Unmasking Childsong’s Dark Side in Shanghai Noir

The darkness of Shanghai Urban Neo-Realism is in very large part articulated by its inverting or sabotaging the cliches of utopian modernism in its depiction of non-elite life.

This has already been called attention to in the portrait of Xiaohong, the “innocent” (tianzhen) younger sister of a long lost prostitute whose off-and-on relationship with the happy-go-lucky bugler-cum-erhu playing headboy of the Goodfellows quintet (Chen Shaoping, Little Chen) in Malu Tianshi creates one of the two story lines (the other being the troubled relationship between Newsvendor Wang and elder sister Xiaoyun). As a still largely childlike recent (thus little corrupted) immigrant from the open spaces of the Northeast, Xiaohong’s rescue from the Bluebeard Gu Chenglong and the enslaver “Fiddle Master” is clearly a surface story of innocence preserved, which is why the film’s de factor themesong is the Huangmei Operetta’s “Songstress of the Ends of the Earth”, which promises the redemption, through unsullied cross-gender affection, of her purity in a Happy Ending (“marriage” to Chen).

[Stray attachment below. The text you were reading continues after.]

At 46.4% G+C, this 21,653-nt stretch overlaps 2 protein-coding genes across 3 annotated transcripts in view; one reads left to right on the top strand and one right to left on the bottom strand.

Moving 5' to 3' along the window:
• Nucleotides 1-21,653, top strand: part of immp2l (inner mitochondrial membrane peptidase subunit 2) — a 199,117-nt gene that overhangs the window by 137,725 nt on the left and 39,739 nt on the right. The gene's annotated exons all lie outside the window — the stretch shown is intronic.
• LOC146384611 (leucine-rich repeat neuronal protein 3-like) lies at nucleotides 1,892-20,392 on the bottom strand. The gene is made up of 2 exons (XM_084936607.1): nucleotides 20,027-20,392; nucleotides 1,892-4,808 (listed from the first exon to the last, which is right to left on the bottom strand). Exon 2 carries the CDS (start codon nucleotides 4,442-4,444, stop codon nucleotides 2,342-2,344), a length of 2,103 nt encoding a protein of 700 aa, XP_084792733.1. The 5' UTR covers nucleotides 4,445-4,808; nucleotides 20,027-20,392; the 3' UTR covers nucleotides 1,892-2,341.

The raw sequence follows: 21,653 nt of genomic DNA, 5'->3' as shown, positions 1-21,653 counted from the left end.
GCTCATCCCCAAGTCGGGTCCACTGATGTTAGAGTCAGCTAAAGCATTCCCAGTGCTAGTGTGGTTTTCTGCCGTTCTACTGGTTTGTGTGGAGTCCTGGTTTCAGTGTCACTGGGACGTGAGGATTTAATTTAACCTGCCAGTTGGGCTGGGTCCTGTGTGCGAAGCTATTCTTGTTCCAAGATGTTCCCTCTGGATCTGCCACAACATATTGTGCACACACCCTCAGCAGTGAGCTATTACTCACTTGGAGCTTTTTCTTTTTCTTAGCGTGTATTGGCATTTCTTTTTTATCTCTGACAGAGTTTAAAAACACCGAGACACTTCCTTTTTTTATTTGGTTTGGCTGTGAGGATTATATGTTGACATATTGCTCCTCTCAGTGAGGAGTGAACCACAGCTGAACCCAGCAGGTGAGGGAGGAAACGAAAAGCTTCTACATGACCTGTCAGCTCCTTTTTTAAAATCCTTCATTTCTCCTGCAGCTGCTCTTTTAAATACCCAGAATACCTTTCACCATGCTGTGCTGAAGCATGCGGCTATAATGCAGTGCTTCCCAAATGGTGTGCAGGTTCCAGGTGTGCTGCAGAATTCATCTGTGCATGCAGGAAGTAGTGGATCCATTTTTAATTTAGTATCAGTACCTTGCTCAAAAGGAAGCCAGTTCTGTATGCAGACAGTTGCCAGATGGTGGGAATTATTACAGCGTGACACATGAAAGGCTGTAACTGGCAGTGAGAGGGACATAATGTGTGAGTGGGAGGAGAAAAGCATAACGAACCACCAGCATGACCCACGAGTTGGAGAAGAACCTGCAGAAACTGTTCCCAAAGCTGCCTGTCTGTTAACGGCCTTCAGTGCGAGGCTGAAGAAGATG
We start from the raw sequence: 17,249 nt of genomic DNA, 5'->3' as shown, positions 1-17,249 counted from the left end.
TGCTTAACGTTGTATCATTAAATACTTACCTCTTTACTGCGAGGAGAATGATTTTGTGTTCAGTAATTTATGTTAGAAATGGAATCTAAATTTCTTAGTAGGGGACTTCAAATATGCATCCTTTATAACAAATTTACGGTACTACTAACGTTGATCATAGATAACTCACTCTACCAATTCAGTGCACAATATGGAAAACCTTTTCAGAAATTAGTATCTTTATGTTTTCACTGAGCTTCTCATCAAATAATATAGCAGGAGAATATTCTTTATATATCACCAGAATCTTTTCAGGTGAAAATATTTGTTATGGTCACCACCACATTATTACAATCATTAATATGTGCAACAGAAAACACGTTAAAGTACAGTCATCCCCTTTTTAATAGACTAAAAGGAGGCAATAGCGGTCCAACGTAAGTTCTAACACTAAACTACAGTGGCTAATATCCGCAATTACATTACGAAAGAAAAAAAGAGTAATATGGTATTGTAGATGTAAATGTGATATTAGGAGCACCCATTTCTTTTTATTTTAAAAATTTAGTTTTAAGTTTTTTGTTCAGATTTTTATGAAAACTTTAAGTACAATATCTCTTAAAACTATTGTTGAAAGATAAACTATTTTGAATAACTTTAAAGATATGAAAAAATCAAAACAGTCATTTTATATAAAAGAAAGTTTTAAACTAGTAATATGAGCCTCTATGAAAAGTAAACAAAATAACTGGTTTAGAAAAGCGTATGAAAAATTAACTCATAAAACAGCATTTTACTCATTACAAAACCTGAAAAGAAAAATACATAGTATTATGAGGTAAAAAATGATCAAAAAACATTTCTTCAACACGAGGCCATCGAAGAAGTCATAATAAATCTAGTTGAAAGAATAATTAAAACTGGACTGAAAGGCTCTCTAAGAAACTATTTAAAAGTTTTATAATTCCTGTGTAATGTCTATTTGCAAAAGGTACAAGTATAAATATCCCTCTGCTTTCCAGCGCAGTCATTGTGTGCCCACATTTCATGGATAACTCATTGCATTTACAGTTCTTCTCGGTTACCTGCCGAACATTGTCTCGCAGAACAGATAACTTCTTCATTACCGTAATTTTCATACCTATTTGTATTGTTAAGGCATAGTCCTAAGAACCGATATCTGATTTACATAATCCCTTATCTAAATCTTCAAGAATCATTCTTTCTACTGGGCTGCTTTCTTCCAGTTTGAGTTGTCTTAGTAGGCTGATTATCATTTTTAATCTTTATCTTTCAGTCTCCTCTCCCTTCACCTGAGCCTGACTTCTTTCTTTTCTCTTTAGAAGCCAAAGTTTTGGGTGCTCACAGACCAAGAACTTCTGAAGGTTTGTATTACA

As a second reading of that film’s storying of/about the Zhou Xuan enacted Xiaohong (something like “Little Rosebud”) shows, innocence, sexual and otherwise, or (better) childlike absence of cynicism, is no secure or unqualified virtue, but rather a kind of blinder that makes her susceptible to Material Blandishment, allegorized in her (almost) ruinous infatuation with a piece of cotton print fabric. (In fact the problem of the ingenue’s dangerous proneness to Big City material luxury is not credibly resolved, with the problematic gift somehow losing its tarnish when magically relayed via boyfriend Chen and Big Sister to become in effect her marriage costume – the unpersuasiveness of which is highlighted by its association with trompe l’oeil magic-show).

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